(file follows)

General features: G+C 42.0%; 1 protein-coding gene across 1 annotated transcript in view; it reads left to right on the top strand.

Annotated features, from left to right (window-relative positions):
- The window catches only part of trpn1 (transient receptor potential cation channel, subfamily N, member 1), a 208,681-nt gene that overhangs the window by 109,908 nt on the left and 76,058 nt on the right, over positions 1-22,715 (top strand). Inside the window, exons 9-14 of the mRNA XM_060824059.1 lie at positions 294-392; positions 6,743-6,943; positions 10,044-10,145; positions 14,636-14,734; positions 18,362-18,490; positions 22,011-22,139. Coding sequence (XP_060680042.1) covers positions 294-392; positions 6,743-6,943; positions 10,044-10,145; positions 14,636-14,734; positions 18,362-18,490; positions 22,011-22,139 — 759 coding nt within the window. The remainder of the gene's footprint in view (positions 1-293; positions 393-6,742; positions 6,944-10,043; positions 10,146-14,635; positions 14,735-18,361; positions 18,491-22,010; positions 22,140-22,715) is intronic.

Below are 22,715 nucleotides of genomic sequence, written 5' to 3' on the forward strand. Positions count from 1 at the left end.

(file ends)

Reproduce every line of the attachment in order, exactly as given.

General features: G+C 42.0%; 1 protein-coding gene across 1 annotated transcript in view; it reads left to right on the top strand.

Annotated features, from left to right (window-relative positions):
- The window catches only part of trpn1 (transient receptor potential cation channel, subfamily N, member 1), a 208,681-nt gene that overhangs the window by 109,908 nt on the left and 76,058 nt on the right, over positions 1-22,715 (top strand). Inside the window, exons 9-14 of the mRNA XM_060824059.1 lie at positions 294-392; positions 6,743-6,943; positions 10,044-10,145; positions 14,636-14,734; positions 18,362-18,490; positions 22,011-22,139. Coding sequence (XP_060680042.1) covers positions 294-392; positions 6,743-6,943; positions 10,044-10,145; positions 14,636-14,734; positions 18,362-18,490; positions 22,011-22,139 — 759 coding nt within the window. The remainder of the gene's footprint in view (positions 1-293; positions 393-6,742; positions 6,944-10,043; positions 10,146-14,635; positions 14,735-18,361; positions 18,491-22,010; positions 22,140-22,715) is intronic.

Below are 22,715 nucleotides of genomic sequence, written 5' to 3' on the forward strand. Positions count from 1 at the left end.